With the travel advisories in place, as a few have pointed out, the teams’ insurance (as well as FOM’s and the FIA’s) will be null and void if they decide to travel their on their own. There’s no way it’s gonna happen.

      • BasCB (@bascb) said on 19th February 2011, 22:43

        I perfectly understand why Horner says this. But to state Bernie knows more then them, …

        From what he has been saying (and getting his “inside info” from 2 GP2 officials being there in a hotel room) Bernie has taken car not to be shown any recent reports of the situation.

  9. HounslowBusGarage said on 19th February 2011, 16:40

    I’m not sure it’s Bernie’s decision any more. If the insurance companies withdraw their cover (or quadruple the premiums) for the teams and the event, FOM won’t have any choice.

  10. PeriSoft said on 19th February 2011, 16:52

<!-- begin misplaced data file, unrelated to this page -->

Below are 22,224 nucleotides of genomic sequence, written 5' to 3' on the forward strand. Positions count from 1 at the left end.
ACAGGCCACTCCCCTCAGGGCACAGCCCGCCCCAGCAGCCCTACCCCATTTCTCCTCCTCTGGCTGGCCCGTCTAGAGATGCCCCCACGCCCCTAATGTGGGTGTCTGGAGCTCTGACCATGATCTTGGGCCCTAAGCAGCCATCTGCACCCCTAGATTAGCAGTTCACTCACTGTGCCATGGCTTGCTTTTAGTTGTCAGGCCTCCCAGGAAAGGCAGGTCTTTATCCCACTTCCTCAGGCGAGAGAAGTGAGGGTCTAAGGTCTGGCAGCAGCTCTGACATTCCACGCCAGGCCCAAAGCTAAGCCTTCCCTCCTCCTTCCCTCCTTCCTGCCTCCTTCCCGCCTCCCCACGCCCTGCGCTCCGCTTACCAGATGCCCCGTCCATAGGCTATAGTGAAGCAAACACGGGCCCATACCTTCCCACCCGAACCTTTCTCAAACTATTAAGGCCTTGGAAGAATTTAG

We rely on Bernie…

    Well, there’s your first mistake…

  11. Judging by some of the news coming out of Bahrain, I dont think there is much hope of the race going ahead. But on the upside, the F1 season will start with Melbourne again! :D

  12. RedGreen said on 19th February 2011, 22:48

    Regarding this ‘F1 and politics don’t mix’ argument…

    The Bahrain Grand Prix only exists because the Bahraini ruling class wishes to project a positive image to the outside world, ‘open for business’ etc.

    F1 is a high-cost, high-revenue business. Those kinds of businesses do not exist in a political vacuum. Kids playing soccer on a patch of grass is purely apolitical sport. Formula 1 is not apolitical sport, and it is highly disingenuous to argue otherwise.

    Like it or not, Bernie Ecclestone will give a Grand Prix to whoever quotes him the highest price. Morals do not come into it, it’s a purely commercial decision.